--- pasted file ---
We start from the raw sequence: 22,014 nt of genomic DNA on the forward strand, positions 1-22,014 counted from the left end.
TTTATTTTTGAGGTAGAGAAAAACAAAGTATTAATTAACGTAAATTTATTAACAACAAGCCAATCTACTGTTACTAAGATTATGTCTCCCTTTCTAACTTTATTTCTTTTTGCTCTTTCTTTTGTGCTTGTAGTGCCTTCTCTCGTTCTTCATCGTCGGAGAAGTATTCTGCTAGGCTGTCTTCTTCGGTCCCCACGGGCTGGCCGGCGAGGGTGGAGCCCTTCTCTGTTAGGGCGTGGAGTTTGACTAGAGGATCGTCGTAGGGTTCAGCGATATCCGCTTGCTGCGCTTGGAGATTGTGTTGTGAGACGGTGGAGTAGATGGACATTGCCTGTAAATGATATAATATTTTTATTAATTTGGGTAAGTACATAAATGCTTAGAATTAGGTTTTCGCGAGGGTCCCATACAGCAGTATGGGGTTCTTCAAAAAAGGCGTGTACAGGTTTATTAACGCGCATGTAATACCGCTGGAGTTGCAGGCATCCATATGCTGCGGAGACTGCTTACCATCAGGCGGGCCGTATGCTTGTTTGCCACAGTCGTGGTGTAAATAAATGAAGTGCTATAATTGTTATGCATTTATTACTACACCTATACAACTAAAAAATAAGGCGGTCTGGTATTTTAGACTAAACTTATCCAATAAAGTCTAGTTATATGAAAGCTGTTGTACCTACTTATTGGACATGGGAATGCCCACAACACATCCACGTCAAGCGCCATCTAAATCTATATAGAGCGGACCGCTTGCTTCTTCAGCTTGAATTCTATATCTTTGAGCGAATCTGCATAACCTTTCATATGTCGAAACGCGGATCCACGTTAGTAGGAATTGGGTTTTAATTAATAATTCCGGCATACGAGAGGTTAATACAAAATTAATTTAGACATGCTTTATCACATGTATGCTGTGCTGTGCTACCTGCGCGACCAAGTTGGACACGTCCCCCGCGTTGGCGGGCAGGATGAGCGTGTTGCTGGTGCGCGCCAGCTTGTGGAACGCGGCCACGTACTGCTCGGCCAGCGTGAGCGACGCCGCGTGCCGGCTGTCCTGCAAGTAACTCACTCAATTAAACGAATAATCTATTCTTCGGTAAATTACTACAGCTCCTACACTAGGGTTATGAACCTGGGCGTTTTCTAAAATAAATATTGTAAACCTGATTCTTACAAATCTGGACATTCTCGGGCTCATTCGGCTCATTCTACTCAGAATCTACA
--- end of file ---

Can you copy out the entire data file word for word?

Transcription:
We start from the raw sequence: 22,014 nt of genomic DNA on the forward strand, positions 1-22,014 counted from the left end.
TTTATTTTTGAGGTAGAGAAAAACAAAGTATTAATTAACGTAAATTTATTAACAACAAGCCAATCTACTGTTACTAAGATTATGTCTCCCTTTCTAACTTTATTTCTTTTTGCTCTTTCTTTTGTGCTTGTAGTGCCTTCTCTCGTTCTTCATCGTCGGAGAAGTATTCTGCTAGGCTGTCTTCTTCGGTCCCCACGGGCTGGCCGGCGAGGGTGGAGCCCTTCTCTGTTAGGGCGTGGAGTTTGACTAGAGGATCGTCGTAGGGTTCAGCGATATCCGCTTGCTGCGCTTGGAGATTGTGTTGTGAGACGGTGGAGTAGATGGACATTGCCTGTAAATGATATAATATTTTTATTAATTTGGGTAAGTACATAAATGCTTAGAATTAGGTTTTCGCGAGGGTCCCATACAGCAGTATGGGGTTCTTCAAAAAAGGCGTGTACAGGTTTATTAACGCGCATGTAATACCGCTGGAGTTGCAGGCATCCATATGCTGCGGAGACTGCTTACCATCAGGCGGGCCGTATGCTTGTTTGCCACAGTCGTGGTGTAAATAAATGAAGTGCTATAATTGTTATGCATTTATTACTACACCTATACAACTAAAAAATAAGGCGGTCTGGTATTTTAGACTAAACTTATCCAATAAAGTCTAGTTATATGAAAGCTGTTGTACCTACTTATTGGACATGGGAATGCCCACAACACATCCACGTCAAGCGCCATCTAAATCTATATAGAGCGGACCGCTTGCTTCTTCAGCTTGAATTCTATATCTTTGAGCGAATCTGCATAACCTTTCATATGTCGAAACGCGGATCCACGTTAGTAGGAATTGGGTTTTAATTAATAATTCCGGCATACGAGAGGTTAATACAAAATTAATTTAGACATGCTTTATCACATGTATGCTGTGCTGTGCTACCTGCGCGACCAAGTTGGACACGTCCCCCGCGTTGGCGGGCAGGATGAGCGTGTTGCTGGTGCGCGCCAGCTTGTGGAACGCGGCCACGTACTGCTCGGCCAGCGTGAGCGACGCCGCGTGCCGGCTGTCCTGCAAGTAACTCACTCAATTAAACGAATAATCTATTCTTCGGTAAATTACTACAGCTCCTACACTAGGGTTATGAACCTGGGCGTTTTCTAAAATAAATATTGTAAACCTGATTCTTACAAATCTGGACATTCTCGGGCTCATTCGGCTCATTCTACTCAGAATCTACA